Sovereign Grand Master Millar Farr called for “a new reformation” among members of the Royal Black Institution in his address at Castledawson on Saturday.
“This year marks the 500th anniversary of the commencement of the Reformation, an event which began through the actions of one man, Martin Luther,” he said.
He added: “As an institution which is founded on Biblical principles, it is fitting we recognise and celebrate this anniversary of Luther’s action but we must also rise to the challenge of what we face today. That is a world where alcohol, drugs and personal pleasures are foremost in the minds and behaviour of so many people, especially in the younger generation, though not exclusively so.
“As Sir Knights we have a responsibility within our communities to ensure the Gospel message as contained in the Holy Scripture is adhered to by each of us. We have a duty to set examples for others to follow so that our own families and those we are in a position to influence live in accordance with Gods wishes.
“Today we have been challenged – let us make sure we respond in the positive manner required.”
He also reaffirmed loyalty to Her Majesty Queen Elizabeth II and give thanks for the example she has set since her accession to the throne in February 1952.
“Earlier this year, Her Majesty marked the occasion of her Sapphire Jubilee, 65 years of committed service to her people, throughout this nation and the Commonwealth,” he said. “She is the first British monarch to reach this landmark, and during all those years, she performed her duties with dignity, with enthusiasm and with a smile.”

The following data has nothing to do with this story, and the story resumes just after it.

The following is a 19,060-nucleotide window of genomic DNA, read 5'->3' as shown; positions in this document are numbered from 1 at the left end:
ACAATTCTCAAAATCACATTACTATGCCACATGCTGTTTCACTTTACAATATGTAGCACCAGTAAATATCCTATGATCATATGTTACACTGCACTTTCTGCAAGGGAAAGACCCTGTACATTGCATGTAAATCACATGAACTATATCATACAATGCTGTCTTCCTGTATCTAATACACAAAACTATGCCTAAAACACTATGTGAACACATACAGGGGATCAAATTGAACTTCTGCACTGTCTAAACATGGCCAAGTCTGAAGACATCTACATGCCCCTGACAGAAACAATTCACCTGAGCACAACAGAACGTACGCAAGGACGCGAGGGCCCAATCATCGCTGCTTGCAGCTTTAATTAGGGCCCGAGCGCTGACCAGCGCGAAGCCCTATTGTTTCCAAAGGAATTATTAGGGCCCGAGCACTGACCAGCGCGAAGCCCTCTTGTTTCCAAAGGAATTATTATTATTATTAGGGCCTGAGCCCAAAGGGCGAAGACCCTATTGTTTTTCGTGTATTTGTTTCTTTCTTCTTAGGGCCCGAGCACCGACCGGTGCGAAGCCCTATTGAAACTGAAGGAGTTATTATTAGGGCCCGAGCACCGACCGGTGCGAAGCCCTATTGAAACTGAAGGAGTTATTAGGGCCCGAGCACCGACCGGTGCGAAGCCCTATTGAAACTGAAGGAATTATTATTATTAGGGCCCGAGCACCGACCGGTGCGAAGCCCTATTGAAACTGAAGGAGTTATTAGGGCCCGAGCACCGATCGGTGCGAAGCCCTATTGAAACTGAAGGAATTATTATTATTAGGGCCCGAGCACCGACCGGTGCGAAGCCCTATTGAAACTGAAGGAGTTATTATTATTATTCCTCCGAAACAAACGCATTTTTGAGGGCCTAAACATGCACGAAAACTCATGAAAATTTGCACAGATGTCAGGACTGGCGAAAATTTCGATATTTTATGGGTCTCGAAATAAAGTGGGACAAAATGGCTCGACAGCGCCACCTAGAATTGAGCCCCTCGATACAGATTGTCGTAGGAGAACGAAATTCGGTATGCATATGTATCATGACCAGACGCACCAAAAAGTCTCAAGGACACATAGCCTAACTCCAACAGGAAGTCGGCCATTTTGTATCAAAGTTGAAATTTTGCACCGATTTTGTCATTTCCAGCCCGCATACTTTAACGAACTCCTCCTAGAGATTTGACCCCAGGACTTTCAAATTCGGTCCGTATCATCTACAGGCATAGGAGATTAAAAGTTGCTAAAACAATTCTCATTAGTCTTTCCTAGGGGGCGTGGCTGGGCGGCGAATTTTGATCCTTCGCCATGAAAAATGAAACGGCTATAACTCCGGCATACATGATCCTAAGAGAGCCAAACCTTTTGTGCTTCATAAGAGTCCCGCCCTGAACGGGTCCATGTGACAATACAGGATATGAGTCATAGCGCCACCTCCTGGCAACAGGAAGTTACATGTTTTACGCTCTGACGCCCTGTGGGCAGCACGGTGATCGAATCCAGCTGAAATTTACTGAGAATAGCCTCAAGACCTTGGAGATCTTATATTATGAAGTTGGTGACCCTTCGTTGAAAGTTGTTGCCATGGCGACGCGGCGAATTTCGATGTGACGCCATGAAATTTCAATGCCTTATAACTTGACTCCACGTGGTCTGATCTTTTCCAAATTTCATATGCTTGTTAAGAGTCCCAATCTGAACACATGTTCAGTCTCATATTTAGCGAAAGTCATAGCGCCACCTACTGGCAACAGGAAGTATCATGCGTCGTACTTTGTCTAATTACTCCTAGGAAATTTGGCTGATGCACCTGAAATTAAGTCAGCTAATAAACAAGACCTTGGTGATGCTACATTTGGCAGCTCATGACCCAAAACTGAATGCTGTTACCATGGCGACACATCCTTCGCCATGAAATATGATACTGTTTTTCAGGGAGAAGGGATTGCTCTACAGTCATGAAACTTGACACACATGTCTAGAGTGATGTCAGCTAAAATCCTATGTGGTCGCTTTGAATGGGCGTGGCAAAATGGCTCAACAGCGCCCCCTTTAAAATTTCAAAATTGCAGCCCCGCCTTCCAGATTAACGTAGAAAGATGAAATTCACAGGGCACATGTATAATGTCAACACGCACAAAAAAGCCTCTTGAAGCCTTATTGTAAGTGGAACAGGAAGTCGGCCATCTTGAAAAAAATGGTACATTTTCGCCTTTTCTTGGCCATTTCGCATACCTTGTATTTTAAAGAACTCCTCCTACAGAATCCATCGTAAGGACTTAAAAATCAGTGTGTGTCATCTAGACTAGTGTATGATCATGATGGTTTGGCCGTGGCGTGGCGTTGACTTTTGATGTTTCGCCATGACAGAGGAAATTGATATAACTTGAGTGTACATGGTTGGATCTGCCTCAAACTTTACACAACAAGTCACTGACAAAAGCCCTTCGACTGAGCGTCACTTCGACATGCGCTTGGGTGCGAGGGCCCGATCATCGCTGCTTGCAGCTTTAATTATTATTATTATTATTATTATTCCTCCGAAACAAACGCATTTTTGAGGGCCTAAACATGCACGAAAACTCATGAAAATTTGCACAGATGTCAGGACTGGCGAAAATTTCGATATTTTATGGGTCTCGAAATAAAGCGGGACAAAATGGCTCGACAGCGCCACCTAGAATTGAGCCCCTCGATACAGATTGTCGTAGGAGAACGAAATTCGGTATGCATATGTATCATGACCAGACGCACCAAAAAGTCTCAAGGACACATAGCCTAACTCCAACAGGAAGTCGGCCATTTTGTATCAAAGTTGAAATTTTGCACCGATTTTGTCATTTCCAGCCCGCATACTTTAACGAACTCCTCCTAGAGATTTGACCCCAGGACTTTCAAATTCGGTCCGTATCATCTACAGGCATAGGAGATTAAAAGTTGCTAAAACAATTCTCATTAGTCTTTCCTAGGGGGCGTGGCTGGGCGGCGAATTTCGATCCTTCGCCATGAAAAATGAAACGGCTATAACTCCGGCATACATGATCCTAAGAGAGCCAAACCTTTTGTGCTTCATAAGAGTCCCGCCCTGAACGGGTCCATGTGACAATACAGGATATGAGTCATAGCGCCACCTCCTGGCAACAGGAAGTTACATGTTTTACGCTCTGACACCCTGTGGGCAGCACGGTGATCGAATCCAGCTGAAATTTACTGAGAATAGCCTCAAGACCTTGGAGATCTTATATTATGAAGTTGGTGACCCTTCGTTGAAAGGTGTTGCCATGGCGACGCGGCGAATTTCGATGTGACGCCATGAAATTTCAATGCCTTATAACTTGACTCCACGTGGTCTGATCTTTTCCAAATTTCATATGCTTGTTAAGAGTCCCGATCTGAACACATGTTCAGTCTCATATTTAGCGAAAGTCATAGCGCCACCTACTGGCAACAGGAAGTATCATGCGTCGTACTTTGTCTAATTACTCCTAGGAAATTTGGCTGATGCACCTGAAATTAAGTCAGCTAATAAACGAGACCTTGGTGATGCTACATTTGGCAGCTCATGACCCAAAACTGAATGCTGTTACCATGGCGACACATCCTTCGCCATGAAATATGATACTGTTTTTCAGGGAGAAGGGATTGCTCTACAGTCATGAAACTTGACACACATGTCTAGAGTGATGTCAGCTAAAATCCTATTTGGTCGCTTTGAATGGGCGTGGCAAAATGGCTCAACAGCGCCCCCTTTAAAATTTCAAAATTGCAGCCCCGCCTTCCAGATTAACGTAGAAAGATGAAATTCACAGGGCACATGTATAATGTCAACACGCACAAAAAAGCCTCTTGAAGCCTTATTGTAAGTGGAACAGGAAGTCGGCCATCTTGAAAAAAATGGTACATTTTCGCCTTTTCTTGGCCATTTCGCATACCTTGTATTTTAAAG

Meanwhile, he noted that the Duke of Edinburgh has indicated his intention to step back from the public scene, at the age of 96.
“Today, we give thanks for the service given and the example set by both and it is our hope and prayer they will be blessed with health and strength to enjoy life for many years to come.”
Mr Farr also paid tribute to the 630,000 men who were killed, wounded or missing presumed dead in a string of World War I battles fought 100 years ago, in 1917. They were the battles of Vimy Ridge in France, Messines in Western Flanders and Ypres which is better known as Passchendaele.
“There is a sense of service and duty which still prevails to this day and was very evident during the recent terrorist atrocities in London and Manchester” he said. These attacks saw courage by the emergency services which went “far beyond the call of duty”.